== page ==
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In a Japanese garden, you’re never under the weather

In a Japanese garden, you’re never under the weather


If there’s one thing Japanese gardeners agree on, it is the admonition, “Never buy stones in the rain.” Even lumpen rocks that normally resemble gray concrete mounds, radiate a dark, lustrous energy and depth when soaked by the summer downpours.

Water has always been used to enhance the Japanese garden experience. A tradition still upheld in some quarters by those faithful to garden aesthetics, is to sprinkle stepping stones with water before a guest arrives. The large kutsu-nugi ishi (shoe-removing stone) at the entrances to some traditional private residences, will receive a similar treatment. Look at almost any small Japanese garden calendar, especially those featuring tsuboniwa (small courtyard gardens), and you will see that the photographers have made sure the ground cover is suitably damp and glistening, the stones freshly sprinkled.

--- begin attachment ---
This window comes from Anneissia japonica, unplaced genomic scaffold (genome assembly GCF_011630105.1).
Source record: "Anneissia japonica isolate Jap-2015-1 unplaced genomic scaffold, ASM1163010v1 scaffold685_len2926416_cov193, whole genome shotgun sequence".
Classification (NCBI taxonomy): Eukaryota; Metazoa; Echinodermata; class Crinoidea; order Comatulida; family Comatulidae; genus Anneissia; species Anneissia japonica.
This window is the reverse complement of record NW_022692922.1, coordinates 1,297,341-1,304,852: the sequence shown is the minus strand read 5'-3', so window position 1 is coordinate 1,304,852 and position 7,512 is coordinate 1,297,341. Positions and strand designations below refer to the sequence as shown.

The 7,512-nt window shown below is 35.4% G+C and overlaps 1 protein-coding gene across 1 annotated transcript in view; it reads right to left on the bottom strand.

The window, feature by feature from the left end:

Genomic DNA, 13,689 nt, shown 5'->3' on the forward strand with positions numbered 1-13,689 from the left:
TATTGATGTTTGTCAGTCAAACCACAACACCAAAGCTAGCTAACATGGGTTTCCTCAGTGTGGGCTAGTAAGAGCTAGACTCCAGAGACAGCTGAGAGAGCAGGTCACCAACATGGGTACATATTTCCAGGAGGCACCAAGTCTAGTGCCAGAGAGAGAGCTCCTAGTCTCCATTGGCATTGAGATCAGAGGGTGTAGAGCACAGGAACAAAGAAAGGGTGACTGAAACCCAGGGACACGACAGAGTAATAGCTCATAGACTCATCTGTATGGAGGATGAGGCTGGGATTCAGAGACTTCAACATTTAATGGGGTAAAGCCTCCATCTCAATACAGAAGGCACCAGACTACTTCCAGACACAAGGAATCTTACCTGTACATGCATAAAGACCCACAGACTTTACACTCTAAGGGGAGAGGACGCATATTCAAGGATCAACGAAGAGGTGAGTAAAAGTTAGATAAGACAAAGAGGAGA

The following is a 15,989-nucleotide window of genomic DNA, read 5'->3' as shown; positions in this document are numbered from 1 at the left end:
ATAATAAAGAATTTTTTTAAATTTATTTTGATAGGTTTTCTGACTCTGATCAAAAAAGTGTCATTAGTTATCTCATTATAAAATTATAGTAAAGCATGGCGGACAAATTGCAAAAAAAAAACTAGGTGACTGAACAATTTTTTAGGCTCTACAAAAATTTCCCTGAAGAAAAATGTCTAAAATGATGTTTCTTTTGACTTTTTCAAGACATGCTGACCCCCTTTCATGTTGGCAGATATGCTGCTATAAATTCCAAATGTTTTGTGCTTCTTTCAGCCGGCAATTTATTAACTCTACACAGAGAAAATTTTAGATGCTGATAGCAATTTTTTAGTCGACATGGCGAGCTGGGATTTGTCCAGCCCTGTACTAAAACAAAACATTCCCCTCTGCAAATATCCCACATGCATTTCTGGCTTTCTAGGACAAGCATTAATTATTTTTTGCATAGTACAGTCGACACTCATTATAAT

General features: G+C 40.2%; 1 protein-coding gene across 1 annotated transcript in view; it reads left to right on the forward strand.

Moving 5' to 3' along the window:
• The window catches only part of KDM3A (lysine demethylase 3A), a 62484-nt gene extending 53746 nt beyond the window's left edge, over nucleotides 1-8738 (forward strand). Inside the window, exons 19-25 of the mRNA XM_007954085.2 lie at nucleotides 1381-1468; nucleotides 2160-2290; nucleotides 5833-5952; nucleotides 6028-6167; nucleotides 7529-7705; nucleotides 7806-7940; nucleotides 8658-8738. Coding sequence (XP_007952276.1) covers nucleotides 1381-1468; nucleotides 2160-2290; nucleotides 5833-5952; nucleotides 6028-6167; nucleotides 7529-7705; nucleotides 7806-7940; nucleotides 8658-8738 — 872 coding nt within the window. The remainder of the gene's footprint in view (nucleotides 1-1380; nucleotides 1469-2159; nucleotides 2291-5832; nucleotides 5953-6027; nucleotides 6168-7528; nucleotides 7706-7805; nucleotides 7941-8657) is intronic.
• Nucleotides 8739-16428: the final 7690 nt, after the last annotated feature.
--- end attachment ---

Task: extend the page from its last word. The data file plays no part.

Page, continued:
Like the blossoming of cherry trees, the rainy season, known as tsuyu (literally the “plum rains”), does not occur simultaneously throughout the long chain of islands that constitute the Japanese archipelago.

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